For disappearing acts, it's hard to beat what happens to the eight hours supposedly left after eight of sleep and eight of work. ~Doug Larson
This week's Blog Cruise question is, "How do you find time for everything?"
My answer: I don't.
Time is what we want most, but... what we use worst. ~William PennTime management has been my biggest obstacle to homeschooling. I cannot meet my own perfectionist goals of having an immaculate house, well-educated children, and ample time for myself - all in a stress-free environment. I'll admit, much of my problem is self-created. There are just too many wonderful opportunities for homeschoolers.
When my kids were younger, I embraced learning by doing. We did awesome field trips and I enrolled them in fun and unusual classes. They played sports, danced on competition teams, and joined clubs. I started a homeschool support group with friends. It seemed like we were never home. We weren't. It worked for a time.
Frankly, it was exhausting. The only time I had for myself was during a monthly kid exchange I had with a friend. One day a month I'd take her kids for 3 hours and another day she'd take mine. It was blissful 3 hours, but was often spent doing housework. After a few years of this, I quickly burnt out.
There is one kind of robber whom the law does not strike at, and who steals what is most precious to men: time. ~Napoleon I, Maxims, 1815I used to think that when my kids were older, time would be more easily managed. I was wrong. Some areas have become more manageable, but others have not. While the household work has increased because we've added four furry members to our household, I also have two older children that can help more. As far as time for myself, that has improved because my children are old enough to leave at home if I need to get out. However, the academic workload is heavier and there is even MORE available to them now that they are older, usually with more involvement. A theater production for a 6-year-old that involves only a few lines is a much less commitment than one that involves hundreds of lines for an older child.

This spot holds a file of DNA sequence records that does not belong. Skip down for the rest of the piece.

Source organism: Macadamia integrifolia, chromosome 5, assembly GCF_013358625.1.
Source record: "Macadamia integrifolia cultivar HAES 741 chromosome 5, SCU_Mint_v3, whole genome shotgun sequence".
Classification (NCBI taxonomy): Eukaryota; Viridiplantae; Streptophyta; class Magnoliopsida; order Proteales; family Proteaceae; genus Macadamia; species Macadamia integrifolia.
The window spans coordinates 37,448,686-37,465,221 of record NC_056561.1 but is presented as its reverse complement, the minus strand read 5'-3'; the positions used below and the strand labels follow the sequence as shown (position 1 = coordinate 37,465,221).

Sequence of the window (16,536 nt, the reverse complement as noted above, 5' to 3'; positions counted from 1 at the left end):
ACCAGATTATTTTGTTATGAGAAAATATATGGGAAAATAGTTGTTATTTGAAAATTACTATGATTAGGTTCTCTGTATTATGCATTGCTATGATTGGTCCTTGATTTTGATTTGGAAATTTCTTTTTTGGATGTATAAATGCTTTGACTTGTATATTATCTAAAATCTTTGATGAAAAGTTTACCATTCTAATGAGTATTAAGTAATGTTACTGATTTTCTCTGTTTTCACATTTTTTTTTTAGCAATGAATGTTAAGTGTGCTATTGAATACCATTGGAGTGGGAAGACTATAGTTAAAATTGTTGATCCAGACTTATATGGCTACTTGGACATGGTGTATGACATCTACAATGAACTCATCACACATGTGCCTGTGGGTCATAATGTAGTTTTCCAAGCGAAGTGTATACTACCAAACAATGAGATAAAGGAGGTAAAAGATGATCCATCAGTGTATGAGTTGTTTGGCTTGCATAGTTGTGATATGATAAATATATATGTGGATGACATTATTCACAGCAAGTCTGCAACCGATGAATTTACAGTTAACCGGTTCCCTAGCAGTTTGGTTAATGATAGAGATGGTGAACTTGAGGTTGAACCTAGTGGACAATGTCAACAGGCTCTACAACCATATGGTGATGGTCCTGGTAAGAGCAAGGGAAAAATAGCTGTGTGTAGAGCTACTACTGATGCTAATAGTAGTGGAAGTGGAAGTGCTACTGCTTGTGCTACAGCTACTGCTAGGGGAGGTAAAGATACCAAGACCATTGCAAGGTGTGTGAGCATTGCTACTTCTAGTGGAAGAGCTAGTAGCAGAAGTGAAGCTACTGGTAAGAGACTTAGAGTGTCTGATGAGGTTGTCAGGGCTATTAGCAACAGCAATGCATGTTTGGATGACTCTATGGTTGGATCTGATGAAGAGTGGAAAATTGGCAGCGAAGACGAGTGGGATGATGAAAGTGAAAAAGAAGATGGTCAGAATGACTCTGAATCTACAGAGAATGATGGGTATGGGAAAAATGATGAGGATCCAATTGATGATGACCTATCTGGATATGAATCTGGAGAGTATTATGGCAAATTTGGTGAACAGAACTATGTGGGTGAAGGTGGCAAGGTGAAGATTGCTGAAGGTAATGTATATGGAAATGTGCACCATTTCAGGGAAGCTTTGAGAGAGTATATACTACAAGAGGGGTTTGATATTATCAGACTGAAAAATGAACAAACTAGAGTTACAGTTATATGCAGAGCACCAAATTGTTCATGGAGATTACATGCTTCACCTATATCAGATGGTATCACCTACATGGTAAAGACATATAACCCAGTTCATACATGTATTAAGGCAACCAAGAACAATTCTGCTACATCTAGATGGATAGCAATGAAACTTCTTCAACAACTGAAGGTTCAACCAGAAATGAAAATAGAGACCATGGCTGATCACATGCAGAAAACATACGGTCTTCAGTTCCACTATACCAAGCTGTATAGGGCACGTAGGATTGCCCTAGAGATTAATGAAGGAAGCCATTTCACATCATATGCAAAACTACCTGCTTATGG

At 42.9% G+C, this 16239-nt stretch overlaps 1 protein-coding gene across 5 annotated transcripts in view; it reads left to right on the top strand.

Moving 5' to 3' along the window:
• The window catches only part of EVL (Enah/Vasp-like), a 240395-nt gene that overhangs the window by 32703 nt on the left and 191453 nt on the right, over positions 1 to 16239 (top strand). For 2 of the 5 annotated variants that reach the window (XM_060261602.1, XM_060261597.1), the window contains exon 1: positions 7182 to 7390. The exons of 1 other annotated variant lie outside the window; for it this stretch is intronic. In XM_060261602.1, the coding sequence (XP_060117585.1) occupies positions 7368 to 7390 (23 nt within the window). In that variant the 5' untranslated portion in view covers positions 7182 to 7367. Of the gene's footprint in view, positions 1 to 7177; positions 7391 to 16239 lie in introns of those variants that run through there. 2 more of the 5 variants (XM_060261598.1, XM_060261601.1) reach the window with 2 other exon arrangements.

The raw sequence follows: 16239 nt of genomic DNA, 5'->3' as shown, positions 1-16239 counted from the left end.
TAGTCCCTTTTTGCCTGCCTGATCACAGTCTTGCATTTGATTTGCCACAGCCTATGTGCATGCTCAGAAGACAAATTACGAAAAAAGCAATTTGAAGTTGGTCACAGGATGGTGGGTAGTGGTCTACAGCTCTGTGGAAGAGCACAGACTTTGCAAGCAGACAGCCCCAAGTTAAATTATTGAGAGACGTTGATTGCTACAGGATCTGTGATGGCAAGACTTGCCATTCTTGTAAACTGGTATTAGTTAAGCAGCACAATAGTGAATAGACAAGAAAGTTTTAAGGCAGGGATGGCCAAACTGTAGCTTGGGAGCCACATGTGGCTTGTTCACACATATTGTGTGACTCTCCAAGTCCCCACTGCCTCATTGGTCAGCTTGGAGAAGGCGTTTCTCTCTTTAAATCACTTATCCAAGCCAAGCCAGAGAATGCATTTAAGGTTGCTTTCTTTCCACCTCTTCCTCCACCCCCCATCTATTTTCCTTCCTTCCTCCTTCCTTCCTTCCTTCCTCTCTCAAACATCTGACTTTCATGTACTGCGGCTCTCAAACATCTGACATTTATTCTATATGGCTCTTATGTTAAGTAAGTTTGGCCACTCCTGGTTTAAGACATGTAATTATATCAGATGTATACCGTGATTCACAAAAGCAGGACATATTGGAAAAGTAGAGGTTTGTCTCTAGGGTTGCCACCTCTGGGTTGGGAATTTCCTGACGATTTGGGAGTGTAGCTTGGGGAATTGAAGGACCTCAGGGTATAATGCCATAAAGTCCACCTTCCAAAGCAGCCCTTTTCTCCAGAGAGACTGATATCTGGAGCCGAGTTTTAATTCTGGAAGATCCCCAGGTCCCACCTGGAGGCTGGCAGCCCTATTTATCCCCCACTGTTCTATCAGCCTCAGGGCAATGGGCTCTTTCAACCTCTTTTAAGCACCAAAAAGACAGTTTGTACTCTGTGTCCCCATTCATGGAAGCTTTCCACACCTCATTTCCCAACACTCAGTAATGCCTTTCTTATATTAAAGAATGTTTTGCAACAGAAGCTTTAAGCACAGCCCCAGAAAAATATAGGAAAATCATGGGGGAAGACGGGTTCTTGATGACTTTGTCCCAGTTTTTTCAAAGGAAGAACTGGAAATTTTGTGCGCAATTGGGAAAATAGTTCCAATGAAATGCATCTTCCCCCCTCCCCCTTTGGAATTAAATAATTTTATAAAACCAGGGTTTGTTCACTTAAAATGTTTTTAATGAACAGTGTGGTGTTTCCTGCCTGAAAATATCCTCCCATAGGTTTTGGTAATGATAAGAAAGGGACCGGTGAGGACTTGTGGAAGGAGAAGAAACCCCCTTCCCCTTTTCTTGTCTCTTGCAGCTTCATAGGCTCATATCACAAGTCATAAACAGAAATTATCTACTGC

Also, I've noticed that others are more inclined to ask for involvement of my older children in various activities, partly because there seem to be less older kids homeschooling and partly because older kids are simply more able. Can they be on this team? Would they write an article for a newsletter? Would they like to be a mother's helper for a day? Can they participate in a learning group?
Now that I have a tween and teen, our time is guarded more carefully. While I'm nowhere near mastering time management, I have improved. If I weren't homeschooling, I'd have plenty of time to clean house and have tea with friends. Therefore, my focus in answering this question is to how to better manage the time involved in homeschooling activities. I'm not going to give tips on better organizing your housekeeping. Kids can get educated in a dirty house (smiles).